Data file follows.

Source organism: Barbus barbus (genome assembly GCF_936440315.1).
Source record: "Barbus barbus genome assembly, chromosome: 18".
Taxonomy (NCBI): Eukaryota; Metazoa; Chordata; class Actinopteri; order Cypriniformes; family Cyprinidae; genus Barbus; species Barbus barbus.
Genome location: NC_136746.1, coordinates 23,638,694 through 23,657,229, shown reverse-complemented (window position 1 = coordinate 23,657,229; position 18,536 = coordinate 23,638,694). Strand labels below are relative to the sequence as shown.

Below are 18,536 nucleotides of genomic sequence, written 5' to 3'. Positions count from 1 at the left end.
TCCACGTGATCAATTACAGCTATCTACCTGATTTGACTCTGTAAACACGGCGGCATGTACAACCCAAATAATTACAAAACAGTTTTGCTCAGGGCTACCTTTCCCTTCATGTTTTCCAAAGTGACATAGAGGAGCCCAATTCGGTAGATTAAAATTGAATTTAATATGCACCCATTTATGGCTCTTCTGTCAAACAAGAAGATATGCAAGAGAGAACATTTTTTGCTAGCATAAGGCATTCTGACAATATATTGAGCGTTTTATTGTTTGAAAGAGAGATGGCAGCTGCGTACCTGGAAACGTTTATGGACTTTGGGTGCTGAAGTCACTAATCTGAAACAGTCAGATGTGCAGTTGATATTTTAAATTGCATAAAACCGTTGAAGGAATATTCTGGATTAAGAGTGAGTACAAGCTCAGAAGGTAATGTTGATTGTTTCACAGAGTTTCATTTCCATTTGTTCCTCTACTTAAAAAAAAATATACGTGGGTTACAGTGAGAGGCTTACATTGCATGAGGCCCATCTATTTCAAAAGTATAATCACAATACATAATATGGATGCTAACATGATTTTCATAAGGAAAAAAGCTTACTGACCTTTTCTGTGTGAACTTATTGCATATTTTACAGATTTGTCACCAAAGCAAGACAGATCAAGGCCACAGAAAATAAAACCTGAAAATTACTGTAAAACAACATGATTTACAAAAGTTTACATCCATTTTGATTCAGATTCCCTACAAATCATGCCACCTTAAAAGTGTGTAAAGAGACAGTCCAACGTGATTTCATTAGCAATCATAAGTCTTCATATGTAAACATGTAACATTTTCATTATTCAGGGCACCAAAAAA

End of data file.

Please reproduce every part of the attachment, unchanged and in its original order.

Source organism: Barbus barbus (genome assembly GCF_936440315.1).
Source record: "Barbus barbus genome assembly, chromosome: 18".
Taxonomy (NCBI): Eukaryota; Metazoa; Chordata; class Actinopteri; order Cypriniformes; family Cyprinidae; genus Barbus; species Barbus barbus.
Genome location: NC_136746.1, coordinates 23,638,694 through 23,657,229, shown reverse-complemented (window position 1 = coordinate 23,657,229; position 18,536 = coordinate 23,638,694). Strand labels below are relative to the sequence as shown.

Below are 18,536 nucleotides of genomic sequence, written 5' to 3'. Positions count from 1 at the left end.
TCCACGTGATCAATTACAGCTATCTACCTGATTTGACTCTGTAAACACGGCGGCATGTACAACCCAAATAATTACAAAACAGTTTTGCTCAGGGCTACCTTTCCCTTCATGTTTTCCAAAGTGACATAGAGGAGCCCAATTCGGTAGATTAAAATTGAATTTAATATGCACCCATTTATGGCTCTTCTGTCAAACAAGAAGATATGCAAGAGAGAACATTTTTTGCTAGCATAAGGCATTCTGACAATATATTGAGCGTTTTATTGTTTGAAAGAGAGATGGCAGCTGCGTACCTGGAAACGTTTATGGACTTTGGGTGCTGAAGTCACTAATCTGAAACAGTCAGATGTGCAGTTGATATTTTAAATTGCATAAAACCGTTGAAGGAATATTCTGGATTAAGAGTGAGTACAAGCTCAGAAGGTAATGTTGATTGTTTCACAGAGTTTCATTTCCATTTGTTCCTCTACTTAAAAAAAAATATACGTGGGTTACAGTGAGAGGCTTACATTGCATGAGGCCCATCTATTTCAAAAGTATAATCACAATACATAATATGGATGCTAACATGATTTTCATAAGGAAAAAAGCTTACTGACCTTTTCTGTGTGAACTTATTGCATATTTTACAGATTTGTCACCAAAGCAAGACAGATCAAGGCCACAGAAAATAAAACCTGAAAATTACTGTAAAACAACATGATTTACAAAAGTTTACATCCATTTTGATTCAGATTCCCTACAAATCATGCCACCTTAAAAGTGTGTAAAGAGACAGTCCAACGTGATTTCATTAGCAATCATAAGTCTTCATATGTAAACATGTAACATTTTCATTATTCAGGGCACCAAAAAA